Bringing a 1970s Lancia Guyatone back to life

Valentine’s Day

Interesting news on Valentine’s Day this year provided the perfect cue, to finally kick off a blog post again. Italian car maker Lancia unveiled its new electric “Ypsilon” model. It’s great to have Lancia, a brand steeped in the best Italian design tradition, back on the car market, after an absence of some 8 years. And of course, the subject of this blog also happens to be branded “Lancia”!

Some two and a half years ago, a band mate brought me this little vintage-looking amp for a checkup. He said that the amp only functioned intermittently, with the sound completely fading away, every now and then. The amp’s exterior was in a pretty sorry state, with no logo whatsoever, and a grille cloth full of ugly drill holes. However, the assertion that this was a tube amp sparked my interest and I figured that, based on its name, it might be Italian made. Always in for a challenge, I decided to have a look at it.

The chassis of the little Lancia. Nicely spot-welded, like that of the 1960’s Echolette Showstar from Germany.

Small, smaller smallest?

First of all, this Lancia was really a tiny amp. Our previous blog dealt with a 1963 FBT amp from Italy, with 2 6AQ5 output tubes or about 10W of power. The current amp featured only one 6AQ5, so half that power, at most… Now, from a pessimistic point of view, one could argue that it took Cosmic Ampworks twice the time to come up with a new blog, about an amp that has only half the power of the previous one, which was already tiny…
…but hey, growth isn’t everything and big isn’t always beautiful! Low power can be pretty cool for a practice amp. It’s easier to push into overdrive without getting the police on your doorstep. Also, sometimes it strikes me as a bit over the top to have a 50W of 100W tube amp running for hours, whilst mostly playing guitar at conversation volume. With a smaller practice amp, you could save electricity but have similar or even higher levels of fun! By the way, please rest assured that we have not become environmental fundamentalists. To draw a petrol-related parallel: sometimes a small car with a small engine can be more fun to drive than a heavier car with lots more power. It would be tempting here to compare the Lancia Delta HF Integrale, a world-famous 1980s rally car, with its close competitor of the day, the Audi Quattro. Unfortunately, it turns out that these cars were not that different in terms of weight and power… but maybe you have a better example?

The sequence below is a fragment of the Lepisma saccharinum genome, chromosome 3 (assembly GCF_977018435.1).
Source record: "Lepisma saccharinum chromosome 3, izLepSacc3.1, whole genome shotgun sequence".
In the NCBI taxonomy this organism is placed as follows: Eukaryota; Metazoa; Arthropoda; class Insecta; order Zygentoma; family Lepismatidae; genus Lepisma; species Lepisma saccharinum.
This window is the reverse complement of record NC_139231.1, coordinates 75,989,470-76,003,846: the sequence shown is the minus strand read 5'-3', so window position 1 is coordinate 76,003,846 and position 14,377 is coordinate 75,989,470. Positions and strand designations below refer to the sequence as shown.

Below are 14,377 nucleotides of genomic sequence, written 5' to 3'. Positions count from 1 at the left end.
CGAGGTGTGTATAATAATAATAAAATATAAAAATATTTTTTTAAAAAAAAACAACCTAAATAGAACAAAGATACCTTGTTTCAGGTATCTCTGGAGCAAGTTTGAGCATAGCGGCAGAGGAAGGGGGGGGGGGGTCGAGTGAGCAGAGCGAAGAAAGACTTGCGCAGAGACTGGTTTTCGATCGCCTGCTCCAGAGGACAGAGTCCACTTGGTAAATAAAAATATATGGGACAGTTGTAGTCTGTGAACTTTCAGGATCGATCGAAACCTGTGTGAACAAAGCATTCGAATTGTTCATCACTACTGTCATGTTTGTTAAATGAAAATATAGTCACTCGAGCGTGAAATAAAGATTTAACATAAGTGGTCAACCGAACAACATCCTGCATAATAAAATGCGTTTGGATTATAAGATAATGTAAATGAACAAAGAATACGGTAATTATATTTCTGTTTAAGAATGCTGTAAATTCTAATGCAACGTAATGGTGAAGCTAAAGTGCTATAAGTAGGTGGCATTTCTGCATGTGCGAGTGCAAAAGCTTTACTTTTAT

The tube complement was conveniently written on the chassis by someone (EL90 is an equivalent to 6AQ5). Components, such as the Rubycon oil capacitors, are made in Japan.

Made in Japan!

As far as the amp is concerned, I decided to run a quick search on the interwebs. Soon enough, I found out that this wasn’t an Italian amp, but a Japanese one! Although the name was nowhere to be found on chassis, cabinet or speaker, the interwebs made clear that this amp was produced by Guyatone Japan, probably in the early 70’s. Was this some kind of budget model then, that they didn’t want to brand it under their own name? We’ll probably never know… but wait… we might still ask Guyatone! The brand is still active, based on their website. Guyatone is actually one of Japan’s oldest guitar manufacturers, having started production as far back as 1933. Its founder, Mr. Mitsuo Matsuki, specialized in woodwork and made his first lap steel guitar and amplifier in the 1930s. Hawaiian music was very popular in Japan back then! Later, they started producing for the export market and in the late 1950’s several well-known artists played Guyatone products. Among them, Hank Lee Marvin of The Shadows.

A peak at the back of the cabinet. Some Lancia amplifiers can be linked to the Guyatone brand, because they have a Guyatone/Tokyo Sound Co. branded speaker. This one has a NEC (Nippon Electric Company) speaker, however. It bears the pre-1992 NEC-logo, so it is probably the original one.

Inspired by the Lancia

Fixing the amp, after all, proved easy. Voltages in the amp fluctuated strongly, especially the plate voltage of its lone power tube. Upon closer examination, the plate resistor seemed somewhat blackish, and also produced tiny little sparks every now and then. That one was toast! Easy enough to replace it, and it seemed good practice to replace some of the original capacitors as well. Old oil capacitors may start to leak at some point. The amp was now ready to be returned to its rightful owner in good, playable condition. Although the exterior still looked as scruffy as before, this was a fun little amp to play, and one day, inspired by this little Lancia, Cosmic Ampworks might build its own single-ended 6AQ5 design!

The little Lancia, portrayed with a contemporary product from Japan: a 1974 Greco ES330-type hollow-body. The upper left corner of the amp’s grille cloth should proudly bear a “Lancia” logo, but apparently it went missing. Also, some ugly drill holes are obvious… it seems someone tried perhaps to screw something on to the grille at some point in history? On a positive note: that doesn’t affect the sound!